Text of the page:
While Carter-Williams, Middleton and Antetokounpo were frustrating the Bulls on defense, Carter-Williams and Middleton lit up their Chicago counterparts at the other end. Middleton got off to a quick start, scoring 15 points in the first 14 minutes of the game, and finished with 21.
But it was Carter-Williams who stole the show. He outplayed Rose decisively: 22 points, eight rebounds, nine assists and three blocks, while shooting 10-for-15. All of those hoops came off the dribble, as Carter-Williams was able to get into the paint again and again on side pick-and-roll schemes. Sometimes he scored, sometimes he kicked to the open shooter. Whenever Milwaukee's offense seemed to bog down, Carter-Williams was there to make a play.
"I was just trying to get in the lane and find the open guy," Carter-Williams said. "My eyes were up and looking for guys to pass to. I was being patient and that opened up the lane a little bit and I was able to score."
Following a 14-point first half, Carter-Williams went out of the game early in the second half after twisting his right ankle. The Bucks stretched out their lead with his replacement, Jerryd Bayless, on the floor while Carter-Williams stood at the end of the Milwaukee bench flexing his ankle to keep it loose. When he came back into the game, he was even more effective, adding rebounds and blocks to the scoring and passing mix he'd flashed to that point.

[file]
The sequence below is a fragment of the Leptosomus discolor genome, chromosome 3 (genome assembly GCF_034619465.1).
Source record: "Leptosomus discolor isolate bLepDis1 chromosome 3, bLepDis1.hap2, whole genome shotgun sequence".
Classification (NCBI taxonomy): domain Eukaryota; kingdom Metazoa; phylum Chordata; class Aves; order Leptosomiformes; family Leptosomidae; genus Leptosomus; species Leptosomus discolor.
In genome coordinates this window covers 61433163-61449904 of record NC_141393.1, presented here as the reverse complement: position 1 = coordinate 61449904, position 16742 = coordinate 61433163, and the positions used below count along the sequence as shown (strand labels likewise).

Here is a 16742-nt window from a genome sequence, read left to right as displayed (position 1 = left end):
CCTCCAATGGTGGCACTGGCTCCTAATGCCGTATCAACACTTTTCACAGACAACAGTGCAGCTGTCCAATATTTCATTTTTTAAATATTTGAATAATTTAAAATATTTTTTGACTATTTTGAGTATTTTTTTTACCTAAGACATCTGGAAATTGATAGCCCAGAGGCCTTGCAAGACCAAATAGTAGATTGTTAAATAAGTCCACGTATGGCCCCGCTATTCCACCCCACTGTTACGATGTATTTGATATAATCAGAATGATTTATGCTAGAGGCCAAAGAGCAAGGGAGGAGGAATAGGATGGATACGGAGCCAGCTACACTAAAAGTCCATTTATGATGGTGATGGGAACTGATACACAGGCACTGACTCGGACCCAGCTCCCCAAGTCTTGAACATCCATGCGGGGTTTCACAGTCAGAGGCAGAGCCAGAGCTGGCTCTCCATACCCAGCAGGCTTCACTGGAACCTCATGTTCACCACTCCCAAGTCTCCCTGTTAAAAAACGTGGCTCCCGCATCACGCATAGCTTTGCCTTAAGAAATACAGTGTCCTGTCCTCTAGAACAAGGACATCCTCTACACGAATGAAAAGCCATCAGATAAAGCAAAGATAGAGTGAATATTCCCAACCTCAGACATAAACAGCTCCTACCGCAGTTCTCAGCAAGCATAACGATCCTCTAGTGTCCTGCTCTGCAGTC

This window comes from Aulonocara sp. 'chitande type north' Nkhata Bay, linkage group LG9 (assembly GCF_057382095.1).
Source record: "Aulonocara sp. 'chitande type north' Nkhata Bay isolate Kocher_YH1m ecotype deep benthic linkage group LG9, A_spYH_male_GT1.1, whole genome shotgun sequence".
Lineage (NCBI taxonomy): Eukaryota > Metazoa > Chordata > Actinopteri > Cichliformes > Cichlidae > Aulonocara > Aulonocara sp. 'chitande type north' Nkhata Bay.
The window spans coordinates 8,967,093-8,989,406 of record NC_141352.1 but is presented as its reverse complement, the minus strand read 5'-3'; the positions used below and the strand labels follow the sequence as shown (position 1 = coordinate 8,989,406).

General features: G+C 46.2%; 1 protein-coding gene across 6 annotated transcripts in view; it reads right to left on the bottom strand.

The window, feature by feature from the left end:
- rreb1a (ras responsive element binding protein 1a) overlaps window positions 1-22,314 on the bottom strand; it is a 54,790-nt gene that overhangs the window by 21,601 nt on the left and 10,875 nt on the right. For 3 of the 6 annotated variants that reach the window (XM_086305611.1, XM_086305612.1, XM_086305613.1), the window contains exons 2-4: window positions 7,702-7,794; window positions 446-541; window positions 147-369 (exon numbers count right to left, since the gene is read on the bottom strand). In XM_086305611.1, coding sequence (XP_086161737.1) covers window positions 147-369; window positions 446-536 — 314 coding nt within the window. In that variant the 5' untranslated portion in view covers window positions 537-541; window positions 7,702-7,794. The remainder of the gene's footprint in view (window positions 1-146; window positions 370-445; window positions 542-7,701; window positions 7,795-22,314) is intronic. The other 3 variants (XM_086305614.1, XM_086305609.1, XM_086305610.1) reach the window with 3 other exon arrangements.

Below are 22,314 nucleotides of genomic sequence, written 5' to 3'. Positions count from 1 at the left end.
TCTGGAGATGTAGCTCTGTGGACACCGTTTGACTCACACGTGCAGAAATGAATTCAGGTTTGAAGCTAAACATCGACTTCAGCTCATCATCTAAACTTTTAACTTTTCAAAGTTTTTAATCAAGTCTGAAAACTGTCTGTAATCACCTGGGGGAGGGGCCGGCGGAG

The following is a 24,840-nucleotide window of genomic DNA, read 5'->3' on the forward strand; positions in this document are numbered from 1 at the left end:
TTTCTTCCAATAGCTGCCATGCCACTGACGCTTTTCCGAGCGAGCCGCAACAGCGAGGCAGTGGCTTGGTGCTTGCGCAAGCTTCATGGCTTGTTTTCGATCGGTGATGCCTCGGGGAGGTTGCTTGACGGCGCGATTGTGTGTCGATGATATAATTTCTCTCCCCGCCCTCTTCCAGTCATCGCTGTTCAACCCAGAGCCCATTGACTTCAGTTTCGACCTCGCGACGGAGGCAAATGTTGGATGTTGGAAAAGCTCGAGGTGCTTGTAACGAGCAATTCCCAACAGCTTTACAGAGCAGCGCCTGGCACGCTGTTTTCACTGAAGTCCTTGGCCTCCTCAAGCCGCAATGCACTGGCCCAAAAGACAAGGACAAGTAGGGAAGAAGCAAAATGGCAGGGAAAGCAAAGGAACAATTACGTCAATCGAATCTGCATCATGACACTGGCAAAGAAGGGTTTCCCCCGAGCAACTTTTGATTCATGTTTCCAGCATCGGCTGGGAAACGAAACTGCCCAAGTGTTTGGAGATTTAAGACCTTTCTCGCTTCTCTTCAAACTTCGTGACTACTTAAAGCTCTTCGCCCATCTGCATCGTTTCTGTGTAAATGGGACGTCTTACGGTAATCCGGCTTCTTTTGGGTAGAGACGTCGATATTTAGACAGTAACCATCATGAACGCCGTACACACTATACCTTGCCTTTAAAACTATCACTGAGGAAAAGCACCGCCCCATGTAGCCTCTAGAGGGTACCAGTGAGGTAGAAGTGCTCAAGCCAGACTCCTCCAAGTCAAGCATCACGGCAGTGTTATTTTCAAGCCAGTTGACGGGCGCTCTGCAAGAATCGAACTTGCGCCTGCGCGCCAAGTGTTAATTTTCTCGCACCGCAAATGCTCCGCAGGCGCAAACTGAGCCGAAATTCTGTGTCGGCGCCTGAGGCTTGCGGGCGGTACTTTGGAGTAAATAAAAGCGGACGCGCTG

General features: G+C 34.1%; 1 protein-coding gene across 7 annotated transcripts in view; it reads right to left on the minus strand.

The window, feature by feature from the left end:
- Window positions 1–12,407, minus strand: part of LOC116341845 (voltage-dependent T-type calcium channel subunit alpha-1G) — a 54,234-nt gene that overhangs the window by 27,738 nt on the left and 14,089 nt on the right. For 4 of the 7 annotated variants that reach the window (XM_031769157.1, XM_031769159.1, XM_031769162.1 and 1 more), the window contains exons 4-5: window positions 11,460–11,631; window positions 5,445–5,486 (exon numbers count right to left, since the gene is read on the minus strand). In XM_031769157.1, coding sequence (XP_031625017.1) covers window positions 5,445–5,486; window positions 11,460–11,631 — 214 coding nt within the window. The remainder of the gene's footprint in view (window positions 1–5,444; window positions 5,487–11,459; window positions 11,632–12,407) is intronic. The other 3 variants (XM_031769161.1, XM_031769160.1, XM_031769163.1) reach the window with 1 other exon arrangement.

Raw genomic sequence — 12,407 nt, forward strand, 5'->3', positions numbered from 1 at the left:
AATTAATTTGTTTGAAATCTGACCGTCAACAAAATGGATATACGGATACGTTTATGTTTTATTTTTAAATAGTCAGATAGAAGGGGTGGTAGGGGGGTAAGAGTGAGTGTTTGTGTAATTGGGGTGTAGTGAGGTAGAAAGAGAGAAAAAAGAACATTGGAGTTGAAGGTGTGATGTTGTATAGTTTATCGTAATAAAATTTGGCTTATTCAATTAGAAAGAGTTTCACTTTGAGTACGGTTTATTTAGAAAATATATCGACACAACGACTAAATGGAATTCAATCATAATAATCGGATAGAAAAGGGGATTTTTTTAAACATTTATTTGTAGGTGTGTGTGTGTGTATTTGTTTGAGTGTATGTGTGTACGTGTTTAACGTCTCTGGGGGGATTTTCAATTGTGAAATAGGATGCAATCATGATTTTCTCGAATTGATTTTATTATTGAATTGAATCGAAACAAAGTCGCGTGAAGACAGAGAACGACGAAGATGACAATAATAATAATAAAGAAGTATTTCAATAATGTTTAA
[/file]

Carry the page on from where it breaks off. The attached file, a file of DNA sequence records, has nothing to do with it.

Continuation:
"Mike was able to come back and I thought he stayed aggressive," Kidd said. "He was able to finish in the paint and we talked about that."
Collectively, the Bucks have emerged as a highly adaptable team. In winning Game 4, the Bucks forced 28 Chicago turnovers and enjoyed a 47-13 edge in bench points. In Game 5, the Bulls forced more turnovers (17-13) and got more points off them (24-19). The Bucks' edge in bench points was only 25-20. And once again, Milwaukee didn't shoot particularly well -- 42 percent -- but in the end, it added up to a road win in a playoff game against a heavy favorite in an elimination game.
This time it was Carter-Williams' dribble penetration and an aggregate effort on the boards that made the difference. It was not only a contrast to their last performance, it was more like a Bulls-type game than what the Bucks typically do. Now, instead of surviving, the Bucks can now start thinking of winning. As in the series.
"We've got Game 6," Kidd said. "We didn't come down here just to win one game. We want to get better each time. We've said that. Some people look at it as house money, but you can only talk about the future.
"We don't understand the future. We've got to stay in the present. They've worked their tail off, and put themselves in this position to make a series."
One item in the Bucks' immediate future is fixed: Game 6 on Thursday at the BMO Harris Bradley Center. The past two games in Milwaukee were stunners -- Chicago's double-overtime win in Game 3, and the Bucks' final-buzzer victory in Game 4. Both games were played in front of a frenzied, blaring mix of fans from both teams. Now with a game that a few days ago figured to never be played, that intensity should rachet up that much more.
"I can't wait," Carter-Williams said. "I know Milwaukee is going to come out and be rowdy for us and cheer throughout the game. We are going to play as hard as we can. As long as they are bringing it, we will bring it."